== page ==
What Functional Skills mean for adult learners Monday, July 2, 2012 - 11:53
The change from Skills for Life and Key Skills to Functional Skills is the most significant change to how adults improve English and maths in over ten years. To assess the impact this is going to have on the sector and the implications of such a transition, NIACE has today published a number of perspectives from experts and practitioners about what Functional Skills will mean for adult learners.
Making English and maths relevant: What Functional Skills mean for adult learners details how many people view the introduction of Functional Skills as a positive move, in particular how they will give learners a focus on real-life, everyday problem solving. However, there are also some concerns over whether this will be the best way for all adults to improve their English and maths skills; the extra time it may take learners to complete courses; the speed of the transition from Skills for Life, the ‘conceptual leap' that learners will be required to make and how appropriate Functional Skills are for adults with learning difficulties and those at the lowest levels.
Carol Taylor, NIACE Director of Development and Research, said:
"The introduction of Functional Skills is exactly what the recommendations of recent NIACE inquiries into adult literacy and numeracy stated - that adults need to learn transferrable skills in a way that is relevant to their everyday lives. While many people welcome the introduction of Functional Skills, as NIACE does, there remain a number of important concerns. We have published these views from a range of experts and practitioners from across the sector so that others can develop their own thinking around the implications of this fundamental change to how adults learn English and maths."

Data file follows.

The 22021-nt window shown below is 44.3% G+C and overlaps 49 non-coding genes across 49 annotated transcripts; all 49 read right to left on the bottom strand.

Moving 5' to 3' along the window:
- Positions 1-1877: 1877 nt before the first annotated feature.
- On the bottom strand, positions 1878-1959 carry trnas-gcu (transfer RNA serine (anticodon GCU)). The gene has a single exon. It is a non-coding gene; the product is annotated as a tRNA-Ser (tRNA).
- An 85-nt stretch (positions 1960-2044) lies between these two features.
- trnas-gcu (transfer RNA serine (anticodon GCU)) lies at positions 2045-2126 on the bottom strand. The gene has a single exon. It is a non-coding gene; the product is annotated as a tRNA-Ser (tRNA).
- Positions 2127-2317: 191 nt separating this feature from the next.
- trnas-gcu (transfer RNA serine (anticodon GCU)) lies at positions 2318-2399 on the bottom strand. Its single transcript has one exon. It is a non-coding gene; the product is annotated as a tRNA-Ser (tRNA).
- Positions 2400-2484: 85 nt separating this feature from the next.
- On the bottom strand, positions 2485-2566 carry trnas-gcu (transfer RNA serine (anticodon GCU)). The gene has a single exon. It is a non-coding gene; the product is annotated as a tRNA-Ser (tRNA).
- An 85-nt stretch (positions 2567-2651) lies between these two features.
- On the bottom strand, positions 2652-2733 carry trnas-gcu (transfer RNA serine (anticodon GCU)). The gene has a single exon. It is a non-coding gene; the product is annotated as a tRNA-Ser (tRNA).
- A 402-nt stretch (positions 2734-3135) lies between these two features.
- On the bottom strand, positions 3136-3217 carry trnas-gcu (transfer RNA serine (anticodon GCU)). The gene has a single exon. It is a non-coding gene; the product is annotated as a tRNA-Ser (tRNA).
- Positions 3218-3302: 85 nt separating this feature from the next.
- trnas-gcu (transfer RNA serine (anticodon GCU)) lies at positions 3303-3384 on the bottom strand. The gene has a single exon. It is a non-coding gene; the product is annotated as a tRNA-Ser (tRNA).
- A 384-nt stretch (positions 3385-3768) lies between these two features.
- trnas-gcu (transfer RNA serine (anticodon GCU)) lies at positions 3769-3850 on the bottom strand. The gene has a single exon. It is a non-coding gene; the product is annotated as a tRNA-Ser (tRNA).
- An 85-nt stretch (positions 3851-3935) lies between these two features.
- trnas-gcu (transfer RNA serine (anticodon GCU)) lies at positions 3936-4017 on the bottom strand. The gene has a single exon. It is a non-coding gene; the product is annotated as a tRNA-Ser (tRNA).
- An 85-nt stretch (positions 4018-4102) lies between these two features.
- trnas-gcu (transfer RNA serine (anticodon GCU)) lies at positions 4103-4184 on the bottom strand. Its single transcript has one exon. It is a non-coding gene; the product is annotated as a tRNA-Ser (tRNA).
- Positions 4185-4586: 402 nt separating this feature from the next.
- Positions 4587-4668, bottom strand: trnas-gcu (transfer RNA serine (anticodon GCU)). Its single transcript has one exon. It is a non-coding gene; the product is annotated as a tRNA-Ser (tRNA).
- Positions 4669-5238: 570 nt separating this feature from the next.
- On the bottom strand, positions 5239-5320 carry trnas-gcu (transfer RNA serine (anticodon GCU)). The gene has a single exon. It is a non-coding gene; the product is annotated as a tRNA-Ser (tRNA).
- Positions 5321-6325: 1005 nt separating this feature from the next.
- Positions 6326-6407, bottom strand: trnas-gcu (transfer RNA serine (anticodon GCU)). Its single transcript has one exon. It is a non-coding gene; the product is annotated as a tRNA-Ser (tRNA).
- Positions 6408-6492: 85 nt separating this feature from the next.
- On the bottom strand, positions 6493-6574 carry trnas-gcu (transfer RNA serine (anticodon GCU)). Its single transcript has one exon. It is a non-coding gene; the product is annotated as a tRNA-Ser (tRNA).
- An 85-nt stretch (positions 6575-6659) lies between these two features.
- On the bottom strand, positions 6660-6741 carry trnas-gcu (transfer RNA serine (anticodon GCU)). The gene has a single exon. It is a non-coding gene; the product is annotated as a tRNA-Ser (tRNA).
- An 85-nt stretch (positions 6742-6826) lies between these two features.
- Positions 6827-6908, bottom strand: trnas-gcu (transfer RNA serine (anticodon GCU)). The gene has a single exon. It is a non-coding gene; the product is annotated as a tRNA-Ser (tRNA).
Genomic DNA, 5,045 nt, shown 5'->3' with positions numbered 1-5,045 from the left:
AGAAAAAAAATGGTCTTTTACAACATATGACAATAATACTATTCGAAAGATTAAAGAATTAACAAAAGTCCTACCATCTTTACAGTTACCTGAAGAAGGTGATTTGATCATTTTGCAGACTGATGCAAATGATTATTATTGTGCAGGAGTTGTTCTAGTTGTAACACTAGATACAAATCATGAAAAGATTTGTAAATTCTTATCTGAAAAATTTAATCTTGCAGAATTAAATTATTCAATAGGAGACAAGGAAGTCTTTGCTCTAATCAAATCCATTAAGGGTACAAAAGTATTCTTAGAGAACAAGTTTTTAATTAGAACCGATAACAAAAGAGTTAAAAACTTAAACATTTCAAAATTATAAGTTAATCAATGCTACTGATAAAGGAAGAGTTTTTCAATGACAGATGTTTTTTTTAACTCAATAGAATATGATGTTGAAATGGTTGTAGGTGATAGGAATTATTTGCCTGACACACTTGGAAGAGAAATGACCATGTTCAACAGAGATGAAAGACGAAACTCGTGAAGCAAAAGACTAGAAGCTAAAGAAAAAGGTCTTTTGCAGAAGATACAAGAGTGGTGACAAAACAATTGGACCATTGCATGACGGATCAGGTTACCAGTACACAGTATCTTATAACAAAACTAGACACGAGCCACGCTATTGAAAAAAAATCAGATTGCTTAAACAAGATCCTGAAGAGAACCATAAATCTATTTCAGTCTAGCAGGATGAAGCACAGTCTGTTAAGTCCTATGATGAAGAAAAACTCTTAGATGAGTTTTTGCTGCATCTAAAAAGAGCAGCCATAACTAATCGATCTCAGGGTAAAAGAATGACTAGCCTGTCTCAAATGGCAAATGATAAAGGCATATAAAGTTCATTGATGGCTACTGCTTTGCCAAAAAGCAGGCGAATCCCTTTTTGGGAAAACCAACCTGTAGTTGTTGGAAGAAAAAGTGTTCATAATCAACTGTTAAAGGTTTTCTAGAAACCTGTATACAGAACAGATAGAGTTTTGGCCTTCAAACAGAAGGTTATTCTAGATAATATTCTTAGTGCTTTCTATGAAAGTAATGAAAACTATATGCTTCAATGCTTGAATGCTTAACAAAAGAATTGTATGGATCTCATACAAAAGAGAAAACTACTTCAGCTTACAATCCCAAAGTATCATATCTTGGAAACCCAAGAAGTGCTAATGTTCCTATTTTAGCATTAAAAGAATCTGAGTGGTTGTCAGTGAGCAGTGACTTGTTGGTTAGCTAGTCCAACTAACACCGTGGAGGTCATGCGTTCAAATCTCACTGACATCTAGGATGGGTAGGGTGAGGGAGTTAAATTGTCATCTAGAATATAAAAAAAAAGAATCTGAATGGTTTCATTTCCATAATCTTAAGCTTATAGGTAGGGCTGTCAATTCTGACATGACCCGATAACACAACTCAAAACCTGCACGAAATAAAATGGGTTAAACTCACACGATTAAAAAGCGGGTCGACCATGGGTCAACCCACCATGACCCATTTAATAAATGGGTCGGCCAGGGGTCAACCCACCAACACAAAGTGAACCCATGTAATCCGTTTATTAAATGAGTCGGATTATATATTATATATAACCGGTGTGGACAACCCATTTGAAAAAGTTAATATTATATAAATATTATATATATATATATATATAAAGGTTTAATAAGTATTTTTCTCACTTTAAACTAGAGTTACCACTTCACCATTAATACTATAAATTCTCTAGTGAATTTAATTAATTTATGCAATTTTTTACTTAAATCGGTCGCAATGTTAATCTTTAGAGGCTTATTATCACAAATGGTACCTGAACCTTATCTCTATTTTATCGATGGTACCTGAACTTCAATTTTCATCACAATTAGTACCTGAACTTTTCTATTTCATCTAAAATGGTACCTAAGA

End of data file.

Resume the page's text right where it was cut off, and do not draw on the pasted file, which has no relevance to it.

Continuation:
"Functional Skills will give learners the chance to develop their skills in a more useful way while offering teachers a new challenge. However, those with the lowest skills and those with particular needs will be the least well served. The biggest challenge for Functional Skills and the benchmark of its success will be how this way of learning will help make a difference for those adults who need the most support."
Making English and maths relevant: What Functional Skills mean for adult learners includes contributions from:
- Carol Taylor, NIACE Director of Development and Research
- Julie Mclean, Head of Work Based Learning at City College, Plymouth
- Steve Hailstone, Principal of Lancashire Adult Learning, Lancashire County Council
- Judith Swift, Union Development Manager, unionlearn
- Dereth Wood, Director of Operations at learndirect
- Jim Chambers, Chief Executive of JHP Training Group
- Chris Humphries, Chair of National Numeracy
- Judith Compton, Assistant Director at UKCES
- Jane Burnett, Curriculum Manager, Lewisham College
- Linda Samways, Head of Department for Foundation Learning, Lewisham College
- Peter Caldwell, WEA Education Director for Curriculum and Provision
- Mark Dawe, Chief Executive of OCR
- Karen Adriaanse, National Adviser for Careers Guidance and Employability, Ofsted
- Karen Evans, Chair in Education, Institute of Education, University of London
- Toni Fazaeli, Chief Executive at the Institute for Learning